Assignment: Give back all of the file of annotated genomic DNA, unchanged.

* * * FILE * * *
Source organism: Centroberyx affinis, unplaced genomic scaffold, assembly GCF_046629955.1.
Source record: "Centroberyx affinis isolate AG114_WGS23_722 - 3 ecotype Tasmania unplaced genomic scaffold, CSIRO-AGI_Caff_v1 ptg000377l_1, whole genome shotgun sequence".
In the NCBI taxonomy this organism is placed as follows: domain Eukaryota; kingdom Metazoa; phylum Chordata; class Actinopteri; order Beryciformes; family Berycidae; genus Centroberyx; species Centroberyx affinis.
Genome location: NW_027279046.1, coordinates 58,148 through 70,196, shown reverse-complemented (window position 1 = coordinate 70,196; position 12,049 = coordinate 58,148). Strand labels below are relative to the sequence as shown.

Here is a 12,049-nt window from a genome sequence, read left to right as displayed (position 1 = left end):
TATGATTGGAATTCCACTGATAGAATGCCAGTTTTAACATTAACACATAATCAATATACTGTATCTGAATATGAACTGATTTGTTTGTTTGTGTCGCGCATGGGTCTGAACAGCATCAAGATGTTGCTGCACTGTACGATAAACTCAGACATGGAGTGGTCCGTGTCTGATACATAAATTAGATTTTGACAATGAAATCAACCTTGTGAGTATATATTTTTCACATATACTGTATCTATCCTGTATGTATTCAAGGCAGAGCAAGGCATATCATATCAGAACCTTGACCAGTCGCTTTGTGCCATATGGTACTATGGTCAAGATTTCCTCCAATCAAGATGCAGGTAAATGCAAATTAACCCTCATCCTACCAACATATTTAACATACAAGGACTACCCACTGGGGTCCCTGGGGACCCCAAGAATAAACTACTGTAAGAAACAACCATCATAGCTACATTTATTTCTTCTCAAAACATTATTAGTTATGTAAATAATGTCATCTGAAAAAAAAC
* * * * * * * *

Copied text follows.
Source organism: Centroberyx affinis, unplaced genomic scaffold, assembly GCF_046629955.1.
Source record: "Centroberyx affinis isolate AG114_WGS23_722 - 3 ecotype Tasmania unplaced genomic scaffold, CSIRO-AGI_Caff_v1 ptg000377l_1, whole genome shotgun sequence".
In the NCBI taxonomy this organism is placed as follows: domain Eukaryota; kingdom Metazoa; phylum Chordata; class Actinopteri; order Beryciformes; family Berycidae; genus Centroberyx; species Centroberyx affinis.
Genome location: NW_027279046.1, coordinates 58,148 through 70,196, shown reverse-complemented (window position 1 = coordinate 70,196; position 12,049 = coordinate 58,148). Strand labels below are relative to the sequence as shown.

Here is a 12,049-nt window from a genome sequence, read left to right as displayed (position 1 = left end):
TATGATTGGAATTCCACTGATAGAATGCCAGTTTTAACATTAACACATAATCAATATACTGTATCTGAATATGAACTGATTTGTTTGTTTGTGTCGCGCATGGGTCTGAACAGCATCAAGATGTTGCTGCACTGTACGATAAACTCAGACATGGAGTGGTCCGTGTCTGATACATAAATTAGATTTTGACAATGAAATCAACCTTGTGAGTATATATTTTTCACATATACTGTATCTATCCTGTATGTATTCAAGGCAGAGCAAGGCATATCATATCAGAACCTTGACCAGTCGCTTTGTGCCATATGGTACTATGGTCAAGATTTCCTCCAATCAAGATGCAGGTAAATGCAAATTAACCCTCATCCTACCAACATATTTAACATACAAGGACTACCCACTGGGGTCCCTGGGGACCCCAAGAATAAACTACTGTAAGAAACAACCATCATAGCTACATTTATTTCTTCTCAAAACATTATTAGTTATGTAAATAATGTCATCTGAAAAAAAAC